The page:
If you run a massive food brand, how do you offer a personal touch? For the marketers at Lay's it means giving buyers the chance to design their own bags.
The potato chip brand is launching a program in which people can create custom bags by uploading a personal picture and phrase depicting their "favorite summer moment." Lay's will then use the digital design to create real bags and ship them directly to the consumer, set to arrive near the Fourth of July.
But Lay's fans will have to act fast. PepsiCo Inc.-owned Frito-Lay is capping the program at 10,000 bags. Still, that is a significant customization effort for a brand used to pumping out countless monolithic designs.
"The packaging and [research and development] teams have invested a lot of effort to figure out how do we do these small customized packaging runs within the complexity of the millions of bags we produce," said Frito-Lay North America CMO Ram Krishnan.
In a separate program, Lay's is creating special bags with designs made from ultraviolet ink that change when they are exposed to sunlight. "It is the first time I think anyone has ever done UV-activated packaging for the consumer," Krishnan said.
Custom and unique packaging programs have emerged as a critical tool for big consumer-packaged good brands that can no longer rely on traditional advertising to break through. Consider Coke, which brought back its "Share a Coke" program in the U.S. this summer after a successful run last year in which people scooped up bottles in search of their own or a friend's name on the label.
While Coke's effort randomly populates store shelves with packages using hundreds of popular first names, Lay's is putting the consumer in charge of creating their own unique bags.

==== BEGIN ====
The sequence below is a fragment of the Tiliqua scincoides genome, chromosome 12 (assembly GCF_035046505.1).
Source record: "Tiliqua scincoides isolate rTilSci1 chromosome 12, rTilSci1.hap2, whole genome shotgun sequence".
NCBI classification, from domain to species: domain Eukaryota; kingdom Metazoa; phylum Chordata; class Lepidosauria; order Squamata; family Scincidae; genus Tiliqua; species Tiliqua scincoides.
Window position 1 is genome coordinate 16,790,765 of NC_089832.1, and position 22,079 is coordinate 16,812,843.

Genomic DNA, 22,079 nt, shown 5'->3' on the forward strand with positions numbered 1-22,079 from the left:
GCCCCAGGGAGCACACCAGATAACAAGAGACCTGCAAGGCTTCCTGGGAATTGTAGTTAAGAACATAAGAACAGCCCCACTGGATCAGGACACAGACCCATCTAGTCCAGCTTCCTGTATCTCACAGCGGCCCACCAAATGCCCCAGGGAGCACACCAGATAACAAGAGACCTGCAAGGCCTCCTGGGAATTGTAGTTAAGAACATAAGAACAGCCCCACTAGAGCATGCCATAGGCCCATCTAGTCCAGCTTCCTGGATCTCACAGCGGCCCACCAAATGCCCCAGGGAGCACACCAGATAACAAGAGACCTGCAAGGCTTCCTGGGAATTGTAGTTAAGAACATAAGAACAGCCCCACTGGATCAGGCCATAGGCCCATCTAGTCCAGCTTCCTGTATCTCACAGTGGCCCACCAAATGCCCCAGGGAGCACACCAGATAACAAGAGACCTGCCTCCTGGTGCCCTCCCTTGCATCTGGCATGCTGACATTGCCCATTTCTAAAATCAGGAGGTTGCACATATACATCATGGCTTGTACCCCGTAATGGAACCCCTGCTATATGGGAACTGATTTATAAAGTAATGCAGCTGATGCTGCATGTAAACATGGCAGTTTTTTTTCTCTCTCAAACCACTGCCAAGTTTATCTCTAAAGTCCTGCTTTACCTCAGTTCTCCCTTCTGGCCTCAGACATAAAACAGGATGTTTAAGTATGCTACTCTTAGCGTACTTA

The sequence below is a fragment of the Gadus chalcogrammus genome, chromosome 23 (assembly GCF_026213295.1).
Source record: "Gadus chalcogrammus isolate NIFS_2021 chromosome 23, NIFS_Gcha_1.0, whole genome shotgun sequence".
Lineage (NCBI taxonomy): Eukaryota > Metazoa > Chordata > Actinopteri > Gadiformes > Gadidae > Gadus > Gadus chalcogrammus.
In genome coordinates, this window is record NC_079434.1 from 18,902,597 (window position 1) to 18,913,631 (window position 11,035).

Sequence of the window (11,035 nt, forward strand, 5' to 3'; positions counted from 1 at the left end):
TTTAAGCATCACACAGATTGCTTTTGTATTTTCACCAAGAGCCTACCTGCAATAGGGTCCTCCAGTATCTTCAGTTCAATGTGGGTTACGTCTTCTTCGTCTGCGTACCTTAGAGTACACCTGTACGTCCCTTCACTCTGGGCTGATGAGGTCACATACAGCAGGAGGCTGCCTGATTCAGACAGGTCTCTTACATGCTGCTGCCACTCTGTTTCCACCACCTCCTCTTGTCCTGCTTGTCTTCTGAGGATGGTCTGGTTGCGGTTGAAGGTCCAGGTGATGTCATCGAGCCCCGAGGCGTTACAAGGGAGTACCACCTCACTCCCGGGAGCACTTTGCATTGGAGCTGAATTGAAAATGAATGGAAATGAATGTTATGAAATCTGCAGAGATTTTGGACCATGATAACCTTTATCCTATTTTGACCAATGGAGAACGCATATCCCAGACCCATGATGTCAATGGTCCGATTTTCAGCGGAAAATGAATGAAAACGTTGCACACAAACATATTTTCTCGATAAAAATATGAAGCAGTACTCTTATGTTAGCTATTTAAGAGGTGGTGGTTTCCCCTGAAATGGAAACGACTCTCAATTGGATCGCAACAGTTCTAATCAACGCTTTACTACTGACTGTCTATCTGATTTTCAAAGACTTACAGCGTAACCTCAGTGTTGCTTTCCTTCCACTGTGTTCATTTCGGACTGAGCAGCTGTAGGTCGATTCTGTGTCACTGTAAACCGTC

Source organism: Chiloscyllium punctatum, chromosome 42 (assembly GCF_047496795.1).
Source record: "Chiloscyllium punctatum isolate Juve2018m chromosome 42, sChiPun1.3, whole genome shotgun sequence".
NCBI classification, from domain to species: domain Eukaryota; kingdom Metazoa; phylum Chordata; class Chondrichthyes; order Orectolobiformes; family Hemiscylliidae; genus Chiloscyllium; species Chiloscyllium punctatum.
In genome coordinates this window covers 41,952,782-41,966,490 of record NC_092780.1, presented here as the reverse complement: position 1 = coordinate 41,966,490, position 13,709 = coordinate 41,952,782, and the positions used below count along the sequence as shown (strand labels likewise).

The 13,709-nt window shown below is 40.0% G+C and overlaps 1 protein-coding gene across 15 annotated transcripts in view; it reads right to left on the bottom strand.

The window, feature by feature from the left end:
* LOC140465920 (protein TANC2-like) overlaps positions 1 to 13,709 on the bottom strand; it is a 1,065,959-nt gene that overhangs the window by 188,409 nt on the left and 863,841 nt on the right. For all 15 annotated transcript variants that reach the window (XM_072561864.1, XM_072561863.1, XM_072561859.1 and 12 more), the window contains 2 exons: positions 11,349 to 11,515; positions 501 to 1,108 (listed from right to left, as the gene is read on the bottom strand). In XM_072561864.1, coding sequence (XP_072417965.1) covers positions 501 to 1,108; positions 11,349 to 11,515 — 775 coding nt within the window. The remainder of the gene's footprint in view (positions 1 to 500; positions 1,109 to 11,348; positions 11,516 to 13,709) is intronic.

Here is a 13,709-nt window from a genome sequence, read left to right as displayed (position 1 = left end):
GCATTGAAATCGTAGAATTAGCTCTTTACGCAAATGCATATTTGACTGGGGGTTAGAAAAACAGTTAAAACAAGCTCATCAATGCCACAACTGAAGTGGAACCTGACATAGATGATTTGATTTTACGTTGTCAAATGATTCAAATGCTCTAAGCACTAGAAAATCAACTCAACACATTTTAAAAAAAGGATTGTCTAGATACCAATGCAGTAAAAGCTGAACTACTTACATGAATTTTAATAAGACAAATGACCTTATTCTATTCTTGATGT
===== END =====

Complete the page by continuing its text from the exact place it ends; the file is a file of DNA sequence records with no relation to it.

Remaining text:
Lay's execs are counting on social media to increase the program's reach well beyond the owners of the 10,000 custom bags. For instance, Lay's will send a digital image to the consumer as soon as the bag is designed, hoping the user will share it broadly. When the bag is delivered, chances are people will boast about them again on their social networks — at least that is the goal.
"I would say we are going to reach millions and millions of people very easily," Krishnan said. "Consumers want this two-way conversation," he added.
Of course, there is some risk that people could hijack the program with inappropriate images. To reduce that risk, Lay's will review every entry. "It has to be appropriate. It has to live up to building the brand equity," Krishnan said. The rigor required is "why it's very difficult to do these things in scale all year long," he said.
The company did not provide any specifics about the film or production used for either bag project.